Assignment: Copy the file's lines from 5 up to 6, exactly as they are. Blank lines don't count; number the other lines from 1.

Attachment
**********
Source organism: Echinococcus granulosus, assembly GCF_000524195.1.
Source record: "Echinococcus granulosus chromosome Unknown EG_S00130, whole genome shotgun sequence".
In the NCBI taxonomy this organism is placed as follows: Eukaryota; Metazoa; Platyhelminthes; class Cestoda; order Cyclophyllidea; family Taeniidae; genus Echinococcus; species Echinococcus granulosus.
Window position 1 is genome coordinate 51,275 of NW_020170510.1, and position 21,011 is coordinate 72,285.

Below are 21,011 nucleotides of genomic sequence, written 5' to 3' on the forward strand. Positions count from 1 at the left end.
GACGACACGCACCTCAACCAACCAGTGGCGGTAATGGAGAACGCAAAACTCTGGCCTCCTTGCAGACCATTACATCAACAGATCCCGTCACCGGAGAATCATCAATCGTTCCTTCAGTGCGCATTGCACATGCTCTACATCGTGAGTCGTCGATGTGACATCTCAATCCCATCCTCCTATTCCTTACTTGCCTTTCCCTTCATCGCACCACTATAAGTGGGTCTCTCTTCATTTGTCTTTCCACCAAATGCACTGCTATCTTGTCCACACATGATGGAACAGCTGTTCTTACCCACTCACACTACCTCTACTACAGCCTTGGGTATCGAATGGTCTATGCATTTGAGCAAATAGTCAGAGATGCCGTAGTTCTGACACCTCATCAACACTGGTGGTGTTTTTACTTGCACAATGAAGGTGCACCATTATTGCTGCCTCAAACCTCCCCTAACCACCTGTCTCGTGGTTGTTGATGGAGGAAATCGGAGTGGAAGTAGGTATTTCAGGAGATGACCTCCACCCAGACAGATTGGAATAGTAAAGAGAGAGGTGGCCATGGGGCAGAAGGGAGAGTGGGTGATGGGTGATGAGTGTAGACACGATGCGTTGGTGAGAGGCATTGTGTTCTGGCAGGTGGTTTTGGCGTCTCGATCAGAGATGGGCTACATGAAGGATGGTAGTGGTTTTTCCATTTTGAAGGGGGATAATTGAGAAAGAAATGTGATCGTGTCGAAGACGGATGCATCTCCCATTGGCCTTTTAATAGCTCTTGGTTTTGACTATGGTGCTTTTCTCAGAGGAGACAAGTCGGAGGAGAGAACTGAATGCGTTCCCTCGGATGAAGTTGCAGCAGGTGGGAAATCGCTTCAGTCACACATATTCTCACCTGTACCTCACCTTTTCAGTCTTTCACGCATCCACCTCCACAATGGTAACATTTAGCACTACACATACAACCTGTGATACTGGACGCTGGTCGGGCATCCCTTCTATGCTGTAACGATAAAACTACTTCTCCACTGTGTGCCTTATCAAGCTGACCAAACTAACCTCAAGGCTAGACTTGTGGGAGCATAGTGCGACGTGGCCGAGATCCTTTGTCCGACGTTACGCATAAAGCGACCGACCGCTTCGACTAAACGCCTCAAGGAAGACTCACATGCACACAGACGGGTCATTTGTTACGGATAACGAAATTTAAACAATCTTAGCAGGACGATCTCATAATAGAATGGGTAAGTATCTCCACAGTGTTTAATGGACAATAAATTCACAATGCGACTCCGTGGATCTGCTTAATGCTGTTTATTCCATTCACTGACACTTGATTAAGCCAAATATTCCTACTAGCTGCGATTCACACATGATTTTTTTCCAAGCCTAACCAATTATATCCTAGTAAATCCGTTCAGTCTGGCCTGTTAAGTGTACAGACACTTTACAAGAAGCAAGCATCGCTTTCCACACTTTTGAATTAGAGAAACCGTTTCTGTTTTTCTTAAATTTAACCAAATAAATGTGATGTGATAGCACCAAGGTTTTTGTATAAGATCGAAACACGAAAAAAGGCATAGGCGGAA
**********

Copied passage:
Below are 21,011 nucleotides of genomic sequence, written 5' to 3' on the forward strand. Positions count from 1 at the left end.
GACGACACGCACCTCAACCAACCAGTGGCGGTAATGGAGAACGCAAAACTCTGGCCTCCTTGCAGACCATTACATCAACAGATCCCGTCACCGGAGAATCATCAATCGTTCCTTCAGTGCGCATTGCACATGCTCTACATCGTGAGTCGTCGATGTGACATCTCAATCCCATCCTCCTATTCCTTACTTGCCTTTCCCTTCATCGCACCACTATAAGTGGGTCTCTCTTCATTTGTCTTTCCACCAAATGCACTGCTATCTTGTCCACACATGATGGAACAGCTGTTCTTACCCACTCACACTACCTCTACTACAGCCTTGGGTATCGAATGGTCTATGCATTTGAGCAAATAGTCAGAGATGCCGTAGTTCTGACACCTCATCAACACTGGTGGTGTTTTTACTTGCACAATGAAGGTGCACCATTATTGCTGCCTCAAACCTCCCCTAACCACCTGTCTCGTGGTTGTTGATGGAGGAAATCGGAGTGGAAGTAGGTATTTCAGGAGATGACCTCCACCCAGACAGATTGGAATAGTAAAGAGAGAGGTGGCCATGGGGCAGAAGGGAGAGTGGGTGATGGGTGATGAGTGTAGACACGATGCGTTGGTGAGAGGCATTGTGTTCTGGCAGGTGGTTTTGGCGTCTCGATCAGAGATGGGCTACATGAAGGATGGTAGTGGTTTTTCCATTTTGAAGGGGGATAATTGAGAAAGAAATGTGATCGTGTCGAAGACGGATGCATCTCCCATTGGCCTTTTAATAGCTCTTGGTTTTGACTATGGTGCTTTTCTCAGAGGAGACAAGTCGGAGGAGAGAACTGAATGCGTTCCCTCGGATGAAGTTGCAGCAGGTGGGAAATCGCTTCAGTCACACATATTCTCACCTGTACCTCACCTTTTCAGTCTTTCACGCATCCACCTCCACAATGGTAACATTTAGCACTACACATACAACCTGTGATACTGGACGCTGGTCGGGCATCCCTTCTATGCTGTAACGATAAAACTACTTCTCCACTGTGTGCCTTATCAAGCTGACCAAACTAACCTCAAGGCTAGACTTGTGGGAGCATAGTGCGACGTGGCCGAGATCCTTTGTCCGACGTTACGCATAAAGCGACCGACCGCTTCGACTAAACGCCTCAAGGAAGACTCACATGCACACAGACGGGTCATTTGTTACGGATAACGAAATTTAAACAATCTTAGCAGGACGATCTCATAATAGAATGGGTAAGTATCTCCACAGTGTTTAATGGACAATAAATTCACAATGCGACTCCGTGGATCTGCTTAATGCTGTTTATTCCATTCACTGACACTTGATTAAGCCAAATATTCCTACTAGCTGCGATTCACACATGATTTTTTTCCAAGCCTAACCAATTATATCCTAGTAAATCCGTTCAGTCTGGCCTGTTAAGTGTACAGACACTTTACAAGAAGCAAGCATCGCTTTCCACACTTTTGAATTAGAGAAACCGTTTCTGTTTTTCTTAAATTTAACCAAATAAATGTGATGTGATAGCACCAAGGTTTTTGTATAAGATCGAAACACGAAAAAAGGCATAGGCGGAA